NEW MEXICO (KRQE) – While the largest wildfire in state history burns up north the second largest is burning down south. The Black Fire started about a month ago northwest of Truth or Consequences, and it’s having a devastating impact on ranching and farming communities. A state senator is calling on the governor for help.
The more than 300,000-acre Black Fire is burning mostly on national forest lands, so it hasn’t threatened many homes. Five structures have been destroyed. But it has displaced a large number of cattle operations putting a financial burden on ranchers.
Travis Day is the Executive Director of the NM Chile Association. He explains, “We have a lot of ranchers you know who are having to move cattle and scramble you know to get them out. Then the issue came down to, well we got them out, they’re protected from the fire, now what do we feed them.”
On Wednesday, Senator Crystal Diamond wrote to Governor Michelle Lujan Grisham – urging her to contact President Biden for help. “We are pleading that they will please designate this area as a disaster relief that will allow FEMA to step in,” said Senator Diamond.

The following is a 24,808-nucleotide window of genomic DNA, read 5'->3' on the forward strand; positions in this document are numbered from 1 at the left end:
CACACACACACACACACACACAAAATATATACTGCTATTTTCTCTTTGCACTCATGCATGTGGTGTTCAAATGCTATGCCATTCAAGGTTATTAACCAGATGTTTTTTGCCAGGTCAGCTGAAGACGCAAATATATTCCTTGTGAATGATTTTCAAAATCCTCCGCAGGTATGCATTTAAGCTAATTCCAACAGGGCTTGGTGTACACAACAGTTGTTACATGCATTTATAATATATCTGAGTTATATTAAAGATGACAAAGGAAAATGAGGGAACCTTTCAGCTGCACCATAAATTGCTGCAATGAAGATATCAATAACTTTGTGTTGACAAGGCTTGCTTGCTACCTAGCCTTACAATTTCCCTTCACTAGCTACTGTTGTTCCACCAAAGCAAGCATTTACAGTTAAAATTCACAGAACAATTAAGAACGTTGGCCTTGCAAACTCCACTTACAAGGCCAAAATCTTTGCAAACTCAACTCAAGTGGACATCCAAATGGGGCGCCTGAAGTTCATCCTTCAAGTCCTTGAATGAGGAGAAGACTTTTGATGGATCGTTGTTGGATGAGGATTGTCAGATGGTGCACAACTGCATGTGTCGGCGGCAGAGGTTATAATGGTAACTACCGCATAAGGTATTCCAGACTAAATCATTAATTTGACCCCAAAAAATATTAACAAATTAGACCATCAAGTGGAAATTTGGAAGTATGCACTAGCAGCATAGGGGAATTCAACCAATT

Now there are more worries about flooding as we enter monsoon season this week. Senator Diamond says getting federal funds now will help prepare for the inevitable. “Long after this fire is out, we can expect absolute flooding for not just our homesteads and our communities along the lines, but that water will reach much of our farming land for the southern New Mexico farmers, which is also a great concern.”
In Sierra County, six major drainages and watersheds that flow into the Rio Grande are being impacted by the Black Fire which could create issues for the state’s most popular crop. “As that ash moves from the top all the way down, it’ll end up in our irrigation systems, and ultimately what that leads to is lower quality water getting to our Chile plants.”
Travis Day also serves as a Sierra County Commissioner. He says there’s a potential to lose homes and farmland along the drainages. “We need federal money, we need state money to come down to address, you know, the flooding issues.”
The Black Fire has now burned more than 320,000 acres with 48% containment.